By Michelle Walz Eriksson – originally posted to Flickr as View of Haitian Landscape, CC BY 2.0, https://commons.wikimedia.org/w/index.php?curid=8689804

U.S. Declassified Documents, the new Declassified Documents Reference System

The Declassified Documents Reference System (DDRS) is now known as U.S. Declassified Documents and can be accessed here:

http://infotrac.galegroup.com/itweb/cambuni?db=USDD

U.S. Declassified Documents can also be searched via the Gale Artemis platform

Links in the eresources@cambridge A-Z and the LibGuides A-Z have been updated accordingly.

To search the U.S. Declassifed Documents resource only, click on the “Searching 10 of 10 databases” tab, untick the “Check all” tick box and tick just the “U.S. Declassified Documents Online” tick box (bottom right).   You can filter search results by document type, classification level, publication year and by other categories.  Results can be analysed using the built-in Term Frequency and Term Clusters tools.

U.S. Declassified Documents Online provides immediate access to a broad range of previously classified federal records spanning the twentieth and twenty first centuries. The collection brings together the most sensitive documents from all the presidential libraries and numerous executive agencies in a single, easily searchable database. The search and discovery interface for the collection allows researchers to locate the full text of documents and quickly filter their search results by document type, issue date, source institution, classification level, and date declassified as well as other document characteristics.

The collection is the most comprehensive compilation of declassified documents from the executive branch. The types of materials include intelligence studies, policy papers, diplomatic correspondence, cabinet meeting minutes, briefing materials, and domestic surveillance and military reports. The collection editors have actively monitored the release of formerly classified documents from presidential libraries. They have also added numerous major releases of declassified documents from the Department of State, Department of Defense, Central Intelligence Agency, Federal Bureau of Investigation, Joint Chiefs of Staff, and other executive agencies.

Because the majority of the documents are presidential records and all of them were formerly classified, these records provide a unique, behind-the-scenes view of the highest level of American policymaking on the most sensitive issues of national security and foreign policy. Materials cover virtually every significant foreign policy development and international crisis, from the years leading up to the First World War through the end of the Cold War. Topics include the outbreak and course of the Second World War, the end of colonialism in the global south, the Korean War, the Vietnam War, U.S. relations with non-aligned states in the 1960s, U.S.-Soviet relations in the era of détente, international trade, nuclear proliferation, conflict in the Middle East, and the War on Terrorism. The collection also traces important sources on sensitive episodes within the United States such as domestic surveillance, the civil rights and anti-war movements, abuse of government power, and home-grown terrorism.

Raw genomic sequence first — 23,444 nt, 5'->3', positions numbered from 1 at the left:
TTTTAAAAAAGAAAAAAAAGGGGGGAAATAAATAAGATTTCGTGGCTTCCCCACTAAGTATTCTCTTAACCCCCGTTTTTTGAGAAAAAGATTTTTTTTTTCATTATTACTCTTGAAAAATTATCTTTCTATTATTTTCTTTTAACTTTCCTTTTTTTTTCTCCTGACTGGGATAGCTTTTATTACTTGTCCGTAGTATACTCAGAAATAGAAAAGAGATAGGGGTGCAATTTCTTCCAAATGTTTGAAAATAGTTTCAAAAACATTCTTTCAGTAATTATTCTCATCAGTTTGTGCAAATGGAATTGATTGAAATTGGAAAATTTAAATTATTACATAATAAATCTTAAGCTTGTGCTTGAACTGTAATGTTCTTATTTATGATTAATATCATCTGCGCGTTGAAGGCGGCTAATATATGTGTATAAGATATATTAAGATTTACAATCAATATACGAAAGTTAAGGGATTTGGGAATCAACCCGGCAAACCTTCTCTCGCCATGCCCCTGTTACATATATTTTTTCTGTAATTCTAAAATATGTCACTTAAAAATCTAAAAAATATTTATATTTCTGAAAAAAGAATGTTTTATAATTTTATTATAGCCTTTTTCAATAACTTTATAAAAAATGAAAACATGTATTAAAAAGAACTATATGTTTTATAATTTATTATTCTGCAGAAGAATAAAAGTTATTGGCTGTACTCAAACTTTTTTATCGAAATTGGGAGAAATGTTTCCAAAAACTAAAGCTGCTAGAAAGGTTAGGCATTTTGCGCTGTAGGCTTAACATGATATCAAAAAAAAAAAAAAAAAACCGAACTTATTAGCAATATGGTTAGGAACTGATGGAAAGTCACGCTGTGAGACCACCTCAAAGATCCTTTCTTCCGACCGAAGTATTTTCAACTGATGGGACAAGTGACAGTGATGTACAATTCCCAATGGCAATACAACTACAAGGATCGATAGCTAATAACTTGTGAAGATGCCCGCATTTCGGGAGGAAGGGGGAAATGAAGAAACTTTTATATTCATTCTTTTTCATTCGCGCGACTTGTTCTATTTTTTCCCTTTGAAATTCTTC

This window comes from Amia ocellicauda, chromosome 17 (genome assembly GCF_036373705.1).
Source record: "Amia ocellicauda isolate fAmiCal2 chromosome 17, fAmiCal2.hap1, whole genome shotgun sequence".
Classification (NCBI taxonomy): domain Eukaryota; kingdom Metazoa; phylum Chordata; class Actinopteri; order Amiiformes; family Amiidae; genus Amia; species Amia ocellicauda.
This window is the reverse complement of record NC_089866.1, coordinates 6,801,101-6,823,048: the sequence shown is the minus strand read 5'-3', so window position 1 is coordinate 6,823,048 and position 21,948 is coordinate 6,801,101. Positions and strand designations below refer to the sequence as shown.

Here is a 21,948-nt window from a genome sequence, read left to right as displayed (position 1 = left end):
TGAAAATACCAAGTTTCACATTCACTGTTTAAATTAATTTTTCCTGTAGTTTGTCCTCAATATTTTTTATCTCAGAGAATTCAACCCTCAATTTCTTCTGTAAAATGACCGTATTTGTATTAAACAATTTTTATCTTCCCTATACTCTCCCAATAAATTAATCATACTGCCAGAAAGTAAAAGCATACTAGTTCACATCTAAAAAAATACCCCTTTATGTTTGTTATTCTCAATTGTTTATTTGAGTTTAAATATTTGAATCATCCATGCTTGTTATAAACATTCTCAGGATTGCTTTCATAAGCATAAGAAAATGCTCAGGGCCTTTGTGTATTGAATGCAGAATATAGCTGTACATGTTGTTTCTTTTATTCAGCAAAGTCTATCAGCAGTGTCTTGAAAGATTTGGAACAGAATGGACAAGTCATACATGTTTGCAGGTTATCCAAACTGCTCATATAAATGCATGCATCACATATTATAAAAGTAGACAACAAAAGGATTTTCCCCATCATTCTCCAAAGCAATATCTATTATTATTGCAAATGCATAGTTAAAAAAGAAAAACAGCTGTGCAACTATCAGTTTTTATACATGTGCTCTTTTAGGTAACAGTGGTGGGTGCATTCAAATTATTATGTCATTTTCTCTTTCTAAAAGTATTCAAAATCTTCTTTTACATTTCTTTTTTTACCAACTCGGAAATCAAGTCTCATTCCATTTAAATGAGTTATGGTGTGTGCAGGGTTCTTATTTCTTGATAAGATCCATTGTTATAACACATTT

The declassification of government documents occurs slowly and unpredictably and USDDO allows researchers to readily find the latest releases. To get the most out of this collection, it is helpful to understand generally how the federal government has handled classified materials. There are three basic levels of classification for national security information: confidential, secret, and top secret. The test for assigning confidential classification is whether its unauthorized disclosure could reasonably be expected to cause damage to the national security. Secret documents are expected to have the potential to cause serious damage. Top secret documents require the highest degree of protection and may cause exceptionally grave damage to national security. Examples of exceptionally grave damage include armed hostilities against the United States or its allies; disruption of foreign relations vitally affecting the national security; the revelation of sensitive intelligence operations; and the disclosure of scientific or technological developments vital to the national security.

When archival collections held by the National Archives and Records Administration, such as the records at the presidential libraries, are opened for research, individual classified documents are removed from these collections. Entire series of federal records are also kept closed for years because they contain a high proportion of classified items. As time passes the federal government determines when restrictions on specific classified documents are no longer warranted, and it publicly releases those records. At times classified documents are partially released with portions redacted. These declassification determinations are made both as a result of the systematic review of classified documents by the agencies that created them, guided by the priorities of the federal government, and in response to public requests for mandatory declassification review. U.S. Declassified Documents Online compiles the declassified documents, released individually or in sets, that fill in the most sensitive gaps of the historical record left by the federal government.